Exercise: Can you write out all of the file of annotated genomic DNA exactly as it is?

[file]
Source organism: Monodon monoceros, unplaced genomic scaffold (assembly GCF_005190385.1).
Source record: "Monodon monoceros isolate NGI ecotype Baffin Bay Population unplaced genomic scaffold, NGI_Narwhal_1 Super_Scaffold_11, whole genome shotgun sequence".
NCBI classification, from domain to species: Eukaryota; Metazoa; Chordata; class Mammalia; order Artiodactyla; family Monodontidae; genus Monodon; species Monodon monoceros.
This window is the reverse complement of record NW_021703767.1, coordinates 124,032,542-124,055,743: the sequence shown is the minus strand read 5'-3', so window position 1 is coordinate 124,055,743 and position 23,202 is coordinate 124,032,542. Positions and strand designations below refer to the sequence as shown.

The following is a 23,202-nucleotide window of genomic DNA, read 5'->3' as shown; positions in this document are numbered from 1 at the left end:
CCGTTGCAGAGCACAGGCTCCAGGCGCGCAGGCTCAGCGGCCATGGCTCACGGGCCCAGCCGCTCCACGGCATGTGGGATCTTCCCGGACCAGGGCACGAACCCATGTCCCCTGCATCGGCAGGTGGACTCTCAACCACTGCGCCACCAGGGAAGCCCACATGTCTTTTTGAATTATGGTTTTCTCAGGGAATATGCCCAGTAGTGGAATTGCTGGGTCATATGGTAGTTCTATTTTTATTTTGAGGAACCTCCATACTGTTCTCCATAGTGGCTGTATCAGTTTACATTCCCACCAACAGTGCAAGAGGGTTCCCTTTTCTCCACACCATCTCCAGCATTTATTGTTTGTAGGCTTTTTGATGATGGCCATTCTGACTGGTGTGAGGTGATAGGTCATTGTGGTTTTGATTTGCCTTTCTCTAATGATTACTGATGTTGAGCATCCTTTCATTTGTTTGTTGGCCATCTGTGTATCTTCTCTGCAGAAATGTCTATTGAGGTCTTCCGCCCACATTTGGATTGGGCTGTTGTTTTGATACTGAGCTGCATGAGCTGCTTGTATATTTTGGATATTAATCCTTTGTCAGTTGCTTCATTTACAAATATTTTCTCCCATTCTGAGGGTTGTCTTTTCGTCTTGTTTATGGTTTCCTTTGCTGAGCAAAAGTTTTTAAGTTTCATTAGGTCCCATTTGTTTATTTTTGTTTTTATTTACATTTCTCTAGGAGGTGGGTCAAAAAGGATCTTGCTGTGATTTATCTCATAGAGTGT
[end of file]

Source organism: Monodon monoceros, unplaced genomic scaffold (assembly GCF_005190385.1).
Source record: "Monodon monoceros isolate NGI ecotype Baffin Bay Population unplaced genomic scaffold, NGI_Narwhal_1 Super_Scaffold_11, whole genome shotgun sequence".
NCBI classification, from domain to species: Eukaryota; Metazoa; Chordata; class Mammalia; order Artiodactyla; family Monodontidae; genus Monodon; species Monodon monoceros.
This window is the reverse complement of record NW_021703767.1, coordinates 124,032,542-124,055,743: the sequence shown is the minus strand read 5'-3', so window position 1 is coordinate 124,055,743 and position 23,202 is coordinate 124,032,542. Positions and strand designations below refer to the sequence as shown.

The following is a 23,202-nucleotide window of genomic DNA, read 5'->3' as shown; positions in this document are numbered from 1 at the left end:
CCGTTGCAGAGCACAGGCTCCAGGCGCGCAGGCTCAGCGGCCATGGCTCACGGGCCCAGCCGCTCCACGGCATGTGGGATCTTCCCGGACCAGGGCACGAACCCATGTCCCCTGCATCGGCAGGTGGACTCTCAACCACTGCGCCACCAGGGAAGCCCACATGTCTTTTTGAATTATGGTTTTCTCAGGGAATATGCCCAGTAGTGGAATTGCTGGGTCATATGGTAGTTCTATTTTTATTTTGAGGAACCTCCATACTGTTCTCCATAGTGGCTGTATCAGTTTACATTCCCACCAACAGTGCAAGAGGGTTCCCTTTTCTCCACACCATCTCCAGCATTTATTGTTTGTAGGCTTTTTGATGATGGCCATTCTGACTGGTGTGAGGTGATAGGTCATTGTGGTTTTGATTTGCCTTTCTCTAATGATTACTGATGTTGAGCATCCTTTCATTTGTTTGTTGGCCATCTGTGTATCTTCTCTGCAGAAATGTCTATTGAGGTCTTCCGCCCACATTTGGATTGGGCTGTTGTTTTGATACTGAGCTGCATGAGCTGCTTGTATATTTTGGATATTAATCCTTTGTCAGTTGCTTCATTTACAAATATTTTCTCCCATTCTGAGGGTTGTCTTTTCGTCTTGTTTATGGTTTCCTTTGCTGAGCAAAAGTTTTTAAGTTTCATTAGGTCCCATTTGTTTATTTTTGTTTTTATTTACATTTCTCTAGGAGGTGGGTCAAAAAGGATCTTGCTGTGATTTATCTCATAGAGTGT